Given the science, Why don’t more men wear sunscreen?? When used properly, sunscreen has been proven Reduce the risk of both melanoma and other types of skin cancer.. But while many people may apply sunscreen when heading out for a day at the beach, it’s important to make it a daily habit because UV exposure is cumulative over time. “Most of my male patients need to know the importance of sunscreen and the role it plays in preventing skin cancer and skin aging. Most men just don’t believe that if it’s cold They need sunscreen if it’s overcast or cloudy,” Mack said.

It’s also not the easiest product to work with. Some sunscreens can leave an uncomfortable stickiness or white cast on the skin. “Patients of my skin tone often struggle with the cosmetic beauty of sunscreen,” says Mack, explaining that some grays can outgrow blue.

Because the effects of UV radiation damage are not immediately apparent, it can be difficult to link time in the sun to any serious effects. And unlike women who use sunscreen to prevent premature aging, men often don’t have the same motivation, Mack explained.

The best moisturizer with sunscreen for men

Making sunscreen a daily habit—even if it’s cloudy—comes down to just one thing: choosing a sunscreen and applying it. “The best sunscreen is the one you use,” Mack says, repeating a quote from a dermatologist.

For the face, a cream sunscreen of SPF 30 or higher is ideal, applied daily after cleansing and moisturizing (it’s okay to skip the moisturizer if not needed). It’s important to apply enough to get full coverage—Mac recommends a two-finger method. Apply a line of sunscreen up to two fingers from base to tip, and apply liberally. “I tell my patients to put some of this product on their ears and neck as well,” Mack said.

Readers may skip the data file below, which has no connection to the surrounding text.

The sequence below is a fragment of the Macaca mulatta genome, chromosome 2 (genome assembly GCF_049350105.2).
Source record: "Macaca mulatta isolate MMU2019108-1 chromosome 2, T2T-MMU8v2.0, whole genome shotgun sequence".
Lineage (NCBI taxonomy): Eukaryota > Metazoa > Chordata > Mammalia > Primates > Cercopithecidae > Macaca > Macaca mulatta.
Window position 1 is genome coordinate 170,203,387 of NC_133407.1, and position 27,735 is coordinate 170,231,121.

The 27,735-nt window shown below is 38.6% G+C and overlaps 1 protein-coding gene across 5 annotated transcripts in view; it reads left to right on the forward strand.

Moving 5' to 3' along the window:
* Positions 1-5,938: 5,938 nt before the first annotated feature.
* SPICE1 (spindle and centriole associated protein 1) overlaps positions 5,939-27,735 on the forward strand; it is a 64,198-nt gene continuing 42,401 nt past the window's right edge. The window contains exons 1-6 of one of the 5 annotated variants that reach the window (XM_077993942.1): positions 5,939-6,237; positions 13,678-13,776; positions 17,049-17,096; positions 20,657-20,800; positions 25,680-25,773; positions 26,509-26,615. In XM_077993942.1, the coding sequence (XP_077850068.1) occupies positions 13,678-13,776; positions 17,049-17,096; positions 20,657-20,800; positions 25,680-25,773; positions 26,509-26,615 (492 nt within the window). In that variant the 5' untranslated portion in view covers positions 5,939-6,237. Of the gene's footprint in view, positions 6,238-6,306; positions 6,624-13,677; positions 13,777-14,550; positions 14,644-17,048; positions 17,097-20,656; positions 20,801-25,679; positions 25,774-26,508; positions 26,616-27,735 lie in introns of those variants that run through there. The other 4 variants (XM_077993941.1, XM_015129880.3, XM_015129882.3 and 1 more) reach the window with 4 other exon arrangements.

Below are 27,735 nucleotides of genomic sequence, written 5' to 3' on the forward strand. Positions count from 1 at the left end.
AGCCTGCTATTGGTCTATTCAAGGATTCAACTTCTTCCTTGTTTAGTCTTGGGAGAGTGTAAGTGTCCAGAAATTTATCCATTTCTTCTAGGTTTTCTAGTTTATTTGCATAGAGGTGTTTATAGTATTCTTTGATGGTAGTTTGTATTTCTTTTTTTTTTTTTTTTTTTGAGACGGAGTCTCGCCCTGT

Don’t forget to apply sunscreen to the body, especially if you’ll be out in the sun during the day. “If you’re going to the beach and applying sunscreen to your body, you should apply at least 2 ounces or a shot-glass size all over the body 20 minutes before sun exposure and reapply every 80 minutes. Put it on,” Mack said.

TConsider your lifestyle when choosing a sunscreen. “Moisturizers with SPF do double duty to hydrate and protect the skin while also providing sun protection. Tinted sunscreens blend in with darker skin tones as well as visible light. can help protect against and protect the skin from dark spots. And if you’re an active person, make sure you’re getting something that’s water-resistant,” Maxfield said.

There’s good news: Despite the poor statistics for men, knowledge and prevention can go a long way. “Control what you can,” Maxfield said. “Know your risk factors. These include sun exposure, having more than one mole on your body, or a family history of melanoma,” she said. In addition to seeing a dermatologist, self-exams can be life-saving. Maxfield said. “Check yourself for moles that have multiple colors or irregular borders, that are larger than a pencil eraser, or for any changing moles, and make sure if you have If anything, you’re referring to a dermatologist.”

And of course wear sunscreen.